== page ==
Pierce Looks Lost at Brandeis
Rookie Pierce Looks Lost at Brandeis
January 12, 1999
WALTHAM - There were times, many times, when Paul Pierce wondered. He would see his former teammates playing ball, having fun, and he knew he could have been there and done that.
But that was the point. He had been there and done that. But he had broken the mold at Kansas, leaving before his time, a junior bypassing his senior year, something that Kansas guys just don't do.
And then, absolutely nothing good happened. He slid in the draft, going from a projected No. 2 or No. 3 to No. 10, although that slide is now being reworked as something good. Then there was a lockout that went a lot longer than many thought it would. There were no fans and no teammates and no money and no games and, well, not much fun.
"It has to happen the year I come out," he said.
He watched the Jayhawks play twice, once at their home opener and again when they ventured west to Malibu to play Pepperdine. (He will miss this weekend's game with UMass because he has to be in Virginia for the annual rookie transition program.) He saw Kansas and other teams on television and kept seeing all the things he missed. He couldn't help but think, did I do the right thing, or was this the Jayhawk Jinx?
"At times I felt like I wasn't even in the NBA," he said. "There were times watching my school play and, coming down to the wire in January, thinking we weren't going to have a season, and I was thinking maybe I should have stayed in school.
"I was sitting around, working out, playing pickup games. No crowd, no fans. It was a little frustrating. I want to be out there playing in front of a crowd, showing everyone what I can do. You'd rather be playing."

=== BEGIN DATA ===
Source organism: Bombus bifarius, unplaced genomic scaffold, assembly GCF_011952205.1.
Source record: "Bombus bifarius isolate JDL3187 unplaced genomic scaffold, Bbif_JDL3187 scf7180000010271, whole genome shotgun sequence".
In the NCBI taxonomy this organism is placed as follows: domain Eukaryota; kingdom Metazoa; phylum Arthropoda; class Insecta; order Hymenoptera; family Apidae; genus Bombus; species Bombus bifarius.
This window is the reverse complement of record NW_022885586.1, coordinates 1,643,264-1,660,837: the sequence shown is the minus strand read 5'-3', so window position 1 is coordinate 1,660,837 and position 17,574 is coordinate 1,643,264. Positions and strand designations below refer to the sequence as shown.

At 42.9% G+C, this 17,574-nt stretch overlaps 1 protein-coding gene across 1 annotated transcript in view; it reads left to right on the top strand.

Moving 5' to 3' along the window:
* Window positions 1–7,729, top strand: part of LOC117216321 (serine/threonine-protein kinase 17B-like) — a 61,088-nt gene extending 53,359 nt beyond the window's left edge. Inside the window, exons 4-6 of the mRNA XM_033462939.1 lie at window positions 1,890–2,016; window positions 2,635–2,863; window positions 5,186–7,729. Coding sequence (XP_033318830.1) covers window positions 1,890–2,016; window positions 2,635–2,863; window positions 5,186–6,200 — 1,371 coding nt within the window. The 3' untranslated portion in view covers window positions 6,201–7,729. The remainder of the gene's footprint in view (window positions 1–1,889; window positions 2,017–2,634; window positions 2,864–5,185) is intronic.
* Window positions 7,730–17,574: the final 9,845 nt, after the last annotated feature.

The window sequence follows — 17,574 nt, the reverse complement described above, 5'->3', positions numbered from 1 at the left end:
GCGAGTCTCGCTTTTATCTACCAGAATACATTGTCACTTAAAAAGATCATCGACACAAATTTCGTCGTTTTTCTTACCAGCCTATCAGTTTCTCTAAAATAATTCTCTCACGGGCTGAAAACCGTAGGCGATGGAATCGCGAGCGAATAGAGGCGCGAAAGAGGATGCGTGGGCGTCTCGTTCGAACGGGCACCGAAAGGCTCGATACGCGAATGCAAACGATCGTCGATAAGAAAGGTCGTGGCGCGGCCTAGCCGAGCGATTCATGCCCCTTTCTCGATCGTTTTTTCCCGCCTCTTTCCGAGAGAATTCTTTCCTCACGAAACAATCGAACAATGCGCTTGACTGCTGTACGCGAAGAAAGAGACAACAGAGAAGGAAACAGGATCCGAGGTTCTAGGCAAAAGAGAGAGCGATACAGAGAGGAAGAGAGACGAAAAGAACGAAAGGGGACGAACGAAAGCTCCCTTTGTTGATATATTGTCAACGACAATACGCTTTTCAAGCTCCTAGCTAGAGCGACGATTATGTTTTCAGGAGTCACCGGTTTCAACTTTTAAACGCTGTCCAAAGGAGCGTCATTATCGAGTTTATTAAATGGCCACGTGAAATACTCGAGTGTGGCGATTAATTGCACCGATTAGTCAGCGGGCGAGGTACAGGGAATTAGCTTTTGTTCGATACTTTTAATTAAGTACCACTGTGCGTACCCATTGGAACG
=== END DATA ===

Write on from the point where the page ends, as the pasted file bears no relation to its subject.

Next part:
He toyed with the prospect of playing overseas as the NBA's drop-dead date approached with no settlement in sight. It wasn't what he wanted, but he saw Michael Olowokandi do it and "after that happened," he said, "I thought about doing it, too." His agent said there were offers from two teams.
Then it was over. One day he's checking the exchange rate on Italian lira and the next day he's in New York City, getting kidded by Dee Brown about what's in store, and in possession of a guaranteed contract with the Boston Celtics.
"It came down to the last minute and you wondered if there would be a season," he said. "I'm glad it all worked out."
Pierce was one of seven Celtics to show up yesterday at Brandeis for the first day of "voluntary" workouts. He got a quick intro to Pitino 101 with the maniacal Shaun Brown, the strength and conditioning czar, running through several drills as well as doing weight and treadmill work.
As he met the media, Pierce coughed. A lot. "I've got a little burning in my chest," courtesy of his first day as a Celtic. He knows it will be worse, much worse, next week.
But he feels now that it was all worth it. He's long since forgotten the unforeseen slide on draft night, when he slipped into Pitino's welcoming hands. He may even have forgotten his first workout for Pitino in California, days before the lockout, when he went around the gym, shouting the names of players taken before him, then making each shot. Pitino liked that.
"I look at it now as a blessing in disguise," Pierce said. "I think God probably wanted me to be here. As I look at the top 10 teams, I think this is probably the best place for me. We've got a young, up-and-coming squad. In the near future, we're going to be a team to be reckoned with in the East."
Pierce stayed in California for most of the lockout, playing pickup games at UCLA with, among others, Kenny Anderson. He worked hard on his ball-handling, supposedly a shortcoming, although we heard the same thing about Ron Mercer last year and he seemed to do all right. Pierce also appeared in a few "celebrity" games.
He looked lost yesterday trying to find his way around Brandeis. He had a friend with him and later, after the drills and weights, he played in a shirts-and-skins game with his new teammates.
There still was no crowd, or cheering, but this was a lot more fun. Suddenly, those nights in Lawrence, Kan., seemed a long way away and, maybe, not as good as what lies ahead.
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